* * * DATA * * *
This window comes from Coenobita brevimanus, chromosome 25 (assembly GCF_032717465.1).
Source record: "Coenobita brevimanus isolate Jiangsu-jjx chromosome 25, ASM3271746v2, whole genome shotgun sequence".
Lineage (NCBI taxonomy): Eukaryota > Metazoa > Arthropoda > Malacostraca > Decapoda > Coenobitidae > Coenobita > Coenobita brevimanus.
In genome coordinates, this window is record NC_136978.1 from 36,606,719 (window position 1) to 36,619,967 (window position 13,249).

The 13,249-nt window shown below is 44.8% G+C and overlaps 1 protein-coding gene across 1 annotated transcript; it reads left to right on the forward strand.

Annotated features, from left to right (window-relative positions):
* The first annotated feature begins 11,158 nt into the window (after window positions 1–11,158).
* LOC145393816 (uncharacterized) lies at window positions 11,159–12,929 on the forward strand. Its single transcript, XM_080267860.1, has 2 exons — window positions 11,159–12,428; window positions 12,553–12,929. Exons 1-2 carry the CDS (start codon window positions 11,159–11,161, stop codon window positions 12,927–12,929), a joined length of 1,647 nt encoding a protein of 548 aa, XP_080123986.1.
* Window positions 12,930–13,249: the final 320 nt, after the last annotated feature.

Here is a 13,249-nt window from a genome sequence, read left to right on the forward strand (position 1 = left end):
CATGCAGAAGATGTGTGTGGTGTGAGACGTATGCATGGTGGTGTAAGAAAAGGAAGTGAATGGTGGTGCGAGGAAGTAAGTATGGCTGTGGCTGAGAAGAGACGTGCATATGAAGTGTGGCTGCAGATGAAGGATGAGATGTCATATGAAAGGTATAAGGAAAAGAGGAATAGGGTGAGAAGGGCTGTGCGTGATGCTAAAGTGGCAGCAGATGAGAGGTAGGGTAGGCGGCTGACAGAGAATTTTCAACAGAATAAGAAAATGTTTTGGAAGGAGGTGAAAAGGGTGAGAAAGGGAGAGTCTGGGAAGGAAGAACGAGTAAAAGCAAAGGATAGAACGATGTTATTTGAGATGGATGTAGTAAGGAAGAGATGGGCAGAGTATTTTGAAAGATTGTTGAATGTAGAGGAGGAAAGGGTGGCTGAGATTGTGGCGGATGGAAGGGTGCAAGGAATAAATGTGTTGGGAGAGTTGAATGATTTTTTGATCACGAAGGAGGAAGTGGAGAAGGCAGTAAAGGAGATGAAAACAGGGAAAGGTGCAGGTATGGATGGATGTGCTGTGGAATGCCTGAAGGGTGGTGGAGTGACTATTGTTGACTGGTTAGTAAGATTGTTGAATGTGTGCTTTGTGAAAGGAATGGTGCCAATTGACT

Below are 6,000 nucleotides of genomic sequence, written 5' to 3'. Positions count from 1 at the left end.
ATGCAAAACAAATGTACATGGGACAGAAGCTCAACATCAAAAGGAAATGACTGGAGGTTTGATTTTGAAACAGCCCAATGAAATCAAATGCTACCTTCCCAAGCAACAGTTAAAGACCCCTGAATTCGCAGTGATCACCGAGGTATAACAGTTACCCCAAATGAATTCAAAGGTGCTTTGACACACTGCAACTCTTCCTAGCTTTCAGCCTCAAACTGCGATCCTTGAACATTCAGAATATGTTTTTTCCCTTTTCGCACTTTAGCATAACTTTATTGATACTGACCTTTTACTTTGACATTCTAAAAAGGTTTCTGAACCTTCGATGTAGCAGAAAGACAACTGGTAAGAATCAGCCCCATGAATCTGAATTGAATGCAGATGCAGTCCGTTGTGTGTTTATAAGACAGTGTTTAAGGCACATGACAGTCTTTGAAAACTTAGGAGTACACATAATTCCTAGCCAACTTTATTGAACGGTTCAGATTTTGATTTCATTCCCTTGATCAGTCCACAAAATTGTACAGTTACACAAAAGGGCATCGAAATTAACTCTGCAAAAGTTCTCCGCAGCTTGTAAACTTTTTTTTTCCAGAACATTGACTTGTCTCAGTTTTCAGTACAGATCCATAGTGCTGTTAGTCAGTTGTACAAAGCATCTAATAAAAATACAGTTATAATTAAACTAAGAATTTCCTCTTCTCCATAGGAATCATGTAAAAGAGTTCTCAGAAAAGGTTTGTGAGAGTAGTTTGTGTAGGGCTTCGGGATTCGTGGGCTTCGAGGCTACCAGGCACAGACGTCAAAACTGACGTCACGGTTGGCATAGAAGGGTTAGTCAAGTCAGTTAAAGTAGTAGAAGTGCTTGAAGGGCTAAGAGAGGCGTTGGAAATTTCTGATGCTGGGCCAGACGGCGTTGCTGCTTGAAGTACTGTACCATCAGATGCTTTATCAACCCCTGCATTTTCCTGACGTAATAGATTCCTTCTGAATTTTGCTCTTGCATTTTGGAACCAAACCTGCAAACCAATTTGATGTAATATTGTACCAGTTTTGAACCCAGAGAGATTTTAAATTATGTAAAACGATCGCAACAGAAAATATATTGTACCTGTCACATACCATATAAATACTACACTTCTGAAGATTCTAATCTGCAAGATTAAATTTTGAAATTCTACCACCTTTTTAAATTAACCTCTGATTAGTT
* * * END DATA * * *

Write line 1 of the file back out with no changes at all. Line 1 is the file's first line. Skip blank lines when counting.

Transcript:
This window comes from Coenobita brevimanus, chromosome 25 (assembly GCF_032717465.1).